34 - Radiology as a Vanguard for Multidisciplinary Care Team Activation: Pulmonary Embolism Response Team Development
D. Gulizia, P. Shah, S. Sungurlu, S. Attanasio, A. Trivedi, A. Khan, D. Tabriz
Purpose: Pulmonary embolism (PE) is a disease with potentially high morbidity and mortality, with significant variability based on time from diagnosis to treatment. As understanding of the acute and chronic sequelae of the disease and treatments improve, PE is increasingly evaluated and treated by a multidisciplinary approach, resulting in the growth of Pulmonary Embolism Response Teams (PERTs). As reported by Schultz et al (2019), most PERTs currently designed are enacted by the clinician responsible for the patient at the time of diagnosis. However, this may result in increased time to evaluation and limit system follow-up evaluation. We designed a PERT enacted at the time of imaging diagnosis and describe our initial experience.
Material and Methods: PERT activation occurred at the time of radiographic diagnosis, with the diagnostic radiology (DR) team reading a positive PE on chest CT or V/Q scan. The DR would contact (1) the ordering provider with the findings, as well as (2) notify the PERT via a group-paging system. The PERT page would include the patient medical record number and RV:LV ratio. The PERT consists of the in-house ICU provider, interventional radiology (IR), and interventional cardiology (IC). After review by the ICU team, if warranted (e.g. low-intermediate risk PE or above), a virtual conference call occurs within 15 minutes to discuss additional diagnostic workup, treatment, and follow-up for the patient. If further workup or interventions are recommended, the ICU team communicates to the primary team to ensure rapid, closed-loop communication of PERT recommendations. The patient is then followed by the appropriate team(s) to monitor for decompensation that could require escalation of care, as well as appropriate long-term follow-up.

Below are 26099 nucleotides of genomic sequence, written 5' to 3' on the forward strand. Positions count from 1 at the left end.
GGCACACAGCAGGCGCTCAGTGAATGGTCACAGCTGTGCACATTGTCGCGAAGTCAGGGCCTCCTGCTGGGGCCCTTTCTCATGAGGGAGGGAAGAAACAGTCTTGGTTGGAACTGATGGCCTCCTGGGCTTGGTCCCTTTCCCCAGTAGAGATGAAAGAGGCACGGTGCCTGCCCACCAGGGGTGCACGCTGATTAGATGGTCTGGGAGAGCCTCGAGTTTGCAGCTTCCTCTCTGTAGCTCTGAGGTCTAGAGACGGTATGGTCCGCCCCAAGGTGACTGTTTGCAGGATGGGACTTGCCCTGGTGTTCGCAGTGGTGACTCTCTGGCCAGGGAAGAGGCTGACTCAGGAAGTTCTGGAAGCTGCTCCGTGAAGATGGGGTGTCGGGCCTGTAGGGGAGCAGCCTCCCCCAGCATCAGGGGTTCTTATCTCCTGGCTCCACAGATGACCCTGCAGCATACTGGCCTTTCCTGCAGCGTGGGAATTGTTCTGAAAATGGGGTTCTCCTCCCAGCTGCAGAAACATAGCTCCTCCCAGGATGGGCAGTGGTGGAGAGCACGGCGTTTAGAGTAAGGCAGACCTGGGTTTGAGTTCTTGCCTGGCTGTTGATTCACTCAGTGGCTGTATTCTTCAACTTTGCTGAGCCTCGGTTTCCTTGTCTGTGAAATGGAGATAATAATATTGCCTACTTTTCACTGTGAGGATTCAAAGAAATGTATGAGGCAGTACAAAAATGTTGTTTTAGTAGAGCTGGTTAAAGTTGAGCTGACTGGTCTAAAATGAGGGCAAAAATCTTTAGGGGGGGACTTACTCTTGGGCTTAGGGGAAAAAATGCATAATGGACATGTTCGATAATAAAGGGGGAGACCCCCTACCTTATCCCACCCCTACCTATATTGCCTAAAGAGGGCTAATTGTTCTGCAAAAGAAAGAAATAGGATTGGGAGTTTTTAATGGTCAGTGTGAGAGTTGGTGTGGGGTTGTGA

Results: The PERT went live August 1 and was activated 38 and 31 times in August and September, respectively, at our 732-bed academic institution. A benefit of our PERT design is it allows data collection of every PE seen at our medical center, allowing evaluation of long-term follow-up.
Conclusions: We describe and share the formation and early experience of a radiology-based multidisciplinary team activation. As technological advances and multidisciplinary care teams increase, DR and IR are uniquely positioned to synergistically create and lead these teams to improve time to evaluation, treatment, and follow-up of various patient populations.